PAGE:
Tag Archives: Adventures in Kenya

Fun things that I have done and explored in Kenya during my travels

Mount Longonot












Mount Longonot (a Maasai word meaning ‘mountain of steep ridges’) is a dormant stratovolcano near Lake Naivasha in the Great Rift Valley. Last it erupted was in the 1860’s.

This is where Shem and I chose to have our special adventure day last weekend! We started around 12:30 and, surprisingly, we reached the top rim of the mountain in just one hour. It was steep! There were many times I had to stop, catch my breath, and steady myself from rolling down the steep incline. The view was beautiful and the further we climbed the more mountains, zebra, giraffe, and gazelle we saw.

Once we reached the rim we pulled out our peanut butter and jelly and banana sandwiches and relaxed, overlooking the crater inside.

As we sat and enjoyed the view you could hear thunder in the distance, and turning around, we could see a fast approaching

thunder storm with a lot of rain.

But because we were so content and relaxed the idea of rushing down was not very appealing. So we sat, watched the storm come, got rained on a bit, and let it pass!

This was a wonderful rest from the city for a day and such a good adventure. Because of the rain and storm we weren’t able to hike the

whole rim (takes 3 hours) but next time- we will 🙂


Dad came to Town


I arrived a few weeks ago, back to Kenya, this time with my dad! For 2 weeks I was able to show my dad around “my world” and witness him experience things for the first time that I have long gotten used to. Within these weeks together he met my boyfriend and many others who are close to me here, for the first time. He visited Kibera and Mathare slums and got to sit in on an art class that I do for my 50 children at the Inspiration Center every week. We took many walks, rode many matatus, ate ugali and chapatti, visited the archives museum, and at the very end we got to go on a 3 day Safari trip together in Masaai Mara! Another thing that he helped me to do is to move into my own apartment with one other friend. Kazi and I are waiting for a slightly larger place to become available, but in the meantime we are renting a 2 room place- one tiny bedroom and one other main room which we use for livingroom/kitchen. This has been a fun change for me- to enjoy cooking for myself and entertaining friends in my own place.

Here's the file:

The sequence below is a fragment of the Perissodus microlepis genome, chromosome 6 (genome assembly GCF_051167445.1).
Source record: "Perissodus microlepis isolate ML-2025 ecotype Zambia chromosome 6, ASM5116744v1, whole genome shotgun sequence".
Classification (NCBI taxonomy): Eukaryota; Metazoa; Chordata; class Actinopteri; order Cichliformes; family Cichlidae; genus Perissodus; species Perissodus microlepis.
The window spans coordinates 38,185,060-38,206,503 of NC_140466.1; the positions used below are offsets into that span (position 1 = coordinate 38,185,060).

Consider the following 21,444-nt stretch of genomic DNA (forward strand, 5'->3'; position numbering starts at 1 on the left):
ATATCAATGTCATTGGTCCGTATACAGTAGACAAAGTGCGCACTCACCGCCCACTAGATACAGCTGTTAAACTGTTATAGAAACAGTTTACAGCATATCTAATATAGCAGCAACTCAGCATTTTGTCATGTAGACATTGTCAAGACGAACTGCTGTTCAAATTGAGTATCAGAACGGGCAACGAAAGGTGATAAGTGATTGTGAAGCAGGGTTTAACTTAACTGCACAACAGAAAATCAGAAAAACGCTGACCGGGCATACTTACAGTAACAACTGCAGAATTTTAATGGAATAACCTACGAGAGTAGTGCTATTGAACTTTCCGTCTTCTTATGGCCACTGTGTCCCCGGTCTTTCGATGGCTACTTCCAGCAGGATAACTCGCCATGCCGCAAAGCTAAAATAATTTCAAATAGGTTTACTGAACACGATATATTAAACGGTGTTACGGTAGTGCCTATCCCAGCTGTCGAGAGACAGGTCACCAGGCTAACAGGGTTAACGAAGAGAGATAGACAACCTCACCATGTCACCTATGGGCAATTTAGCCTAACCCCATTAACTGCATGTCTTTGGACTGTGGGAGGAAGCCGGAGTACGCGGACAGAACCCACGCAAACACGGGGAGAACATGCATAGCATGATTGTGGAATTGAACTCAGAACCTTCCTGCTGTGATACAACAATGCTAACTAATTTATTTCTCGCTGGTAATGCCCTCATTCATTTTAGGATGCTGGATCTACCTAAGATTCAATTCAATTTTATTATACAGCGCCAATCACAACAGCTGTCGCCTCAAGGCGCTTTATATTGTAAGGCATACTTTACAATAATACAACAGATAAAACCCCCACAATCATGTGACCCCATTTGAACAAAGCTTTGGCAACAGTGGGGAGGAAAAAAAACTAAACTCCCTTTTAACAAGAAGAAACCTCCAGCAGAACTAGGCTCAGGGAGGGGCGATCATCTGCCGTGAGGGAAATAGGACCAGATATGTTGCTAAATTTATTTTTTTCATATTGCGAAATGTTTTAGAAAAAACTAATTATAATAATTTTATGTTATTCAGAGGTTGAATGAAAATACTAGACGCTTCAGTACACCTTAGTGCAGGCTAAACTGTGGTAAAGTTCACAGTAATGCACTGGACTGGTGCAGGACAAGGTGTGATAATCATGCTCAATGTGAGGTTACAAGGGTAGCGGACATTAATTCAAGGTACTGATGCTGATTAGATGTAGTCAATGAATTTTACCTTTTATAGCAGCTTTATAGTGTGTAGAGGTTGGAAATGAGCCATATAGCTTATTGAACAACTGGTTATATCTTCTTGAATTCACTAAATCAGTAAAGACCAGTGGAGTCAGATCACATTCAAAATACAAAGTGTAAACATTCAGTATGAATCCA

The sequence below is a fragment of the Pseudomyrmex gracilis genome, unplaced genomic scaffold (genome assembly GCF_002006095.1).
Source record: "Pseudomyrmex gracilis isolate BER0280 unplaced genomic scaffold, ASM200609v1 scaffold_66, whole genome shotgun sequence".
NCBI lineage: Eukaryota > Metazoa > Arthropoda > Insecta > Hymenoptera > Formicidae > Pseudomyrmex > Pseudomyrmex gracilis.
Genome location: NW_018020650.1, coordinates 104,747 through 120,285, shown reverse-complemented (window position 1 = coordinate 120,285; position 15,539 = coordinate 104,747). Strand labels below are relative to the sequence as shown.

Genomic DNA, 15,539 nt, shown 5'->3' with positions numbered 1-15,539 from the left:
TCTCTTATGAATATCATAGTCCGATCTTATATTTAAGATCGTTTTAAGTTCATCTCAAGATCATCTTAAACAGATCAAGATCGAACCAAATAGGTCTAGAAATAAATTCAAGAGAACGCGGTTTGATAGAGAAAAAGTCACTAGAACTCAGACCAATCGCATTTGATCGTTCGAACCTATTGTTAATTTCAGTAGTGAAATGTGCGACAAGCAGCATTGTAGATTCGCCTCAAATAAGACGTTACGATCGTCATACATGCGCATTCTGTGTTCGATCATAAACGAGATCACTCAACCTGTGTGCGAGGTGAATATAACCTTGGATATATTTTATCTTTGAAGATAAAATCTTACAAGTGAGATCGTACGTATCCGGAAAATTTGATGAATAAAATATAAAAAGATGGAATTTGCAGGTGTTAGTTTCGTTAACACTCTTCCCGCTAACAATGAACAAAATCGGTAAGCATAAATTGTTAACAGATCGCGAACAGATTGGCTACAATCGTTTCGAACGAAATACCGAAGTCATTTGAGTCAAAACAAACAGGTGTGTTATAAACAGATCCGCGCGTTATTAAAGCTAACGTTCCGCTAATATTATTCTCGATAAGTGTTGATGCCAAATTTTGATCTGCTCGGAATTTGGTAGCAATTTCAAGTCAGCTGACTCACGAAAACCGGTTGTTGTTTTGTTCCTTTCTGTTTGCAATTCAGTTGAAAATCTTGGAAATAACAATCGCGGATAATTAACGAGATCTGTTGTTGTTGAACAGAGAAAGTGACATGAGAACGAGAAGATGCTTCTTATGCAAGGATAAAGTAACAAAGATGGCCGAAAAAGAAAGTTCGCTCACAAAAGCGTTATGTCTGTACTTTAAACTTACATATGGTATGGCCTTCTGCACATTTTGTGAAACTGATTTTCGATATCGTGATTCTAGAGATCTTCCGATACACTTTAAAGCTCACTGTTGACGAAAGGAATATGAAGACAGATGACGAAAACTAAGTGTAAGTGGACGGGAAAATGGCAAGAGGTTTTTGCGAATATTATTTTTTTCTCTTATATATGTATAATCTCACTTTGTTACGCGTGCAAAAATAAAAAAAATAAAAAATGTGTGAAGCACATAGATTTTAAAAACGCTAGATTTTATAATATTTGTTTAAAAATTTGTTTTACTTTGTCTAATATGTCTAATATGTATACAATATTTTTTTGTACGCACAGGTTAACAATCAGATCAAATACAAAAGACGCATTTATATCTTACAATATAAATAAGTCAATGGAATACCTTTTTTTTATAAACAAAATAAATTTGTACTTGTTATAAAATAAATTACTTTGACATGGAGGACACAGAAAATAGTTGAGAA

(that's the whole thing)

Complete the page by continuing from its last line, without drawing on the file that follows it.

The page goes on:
Going to Shem’s Aunt’s House


We walked for about 3 hours up and over, down and around; passing many mountains until we finally came to a small cluster of mud-wall, thatched-roof huts that were cupped in a valley of shambas, surrounded by a horseshoe of mountains. It was beautiful. This aunt was his mom’s older sister and once again she was thrilled and surprised at our coming all in the same. After meeting the family Shem’s aunt (he calls her mom) packed us a picnic of soda and cookies and Shem and I just kept on walking. This time it was straight up the mountain! Our mission- conquer the peak and see a 360 view of the mountains and homes that were tucked between. 

The views were amazing and it was so peaceful on top that we actually repeated out trip up the mountain again the very next day. We ended up staying 2 nights total at his mom’s place even though we didn’t even intend on staying one night. First night she insisted we stay because she hadn’t seen Shem in so long and then the next evening it started down pouring buckets. Shem was so determined to go that night though that despite the rain he told me to get ready to leave. Because my refusals to walk in the rain for 3 hours did not seem to sway him I let him go say goodbye to his aunt, knowing that she would also completely refuse his idea of leaving, so once again we stayed another night! Back home at Rose’s place apparently both evenings that we were gone people from the surrounding churches and homes had come in a large number to visit and welcome us. I was told they wanted to see a white “Mazungu” and both days people prepared food for us and awaited our coming, only to return home disappointed. When we finally returned home on Friday is when we heard from Shem’s uncle that he had bought fish as a special meal for us to have and then had also prepared special food the second night because he was so sure of our return. This uncle was the one whom especially put pressure on Shem to build his home next to the family there, while at the same time Shem’s mom was making the same request on the other side of the mountains. Both are good offers, but I think time and thought will bring clarity to Shem’s decision on that.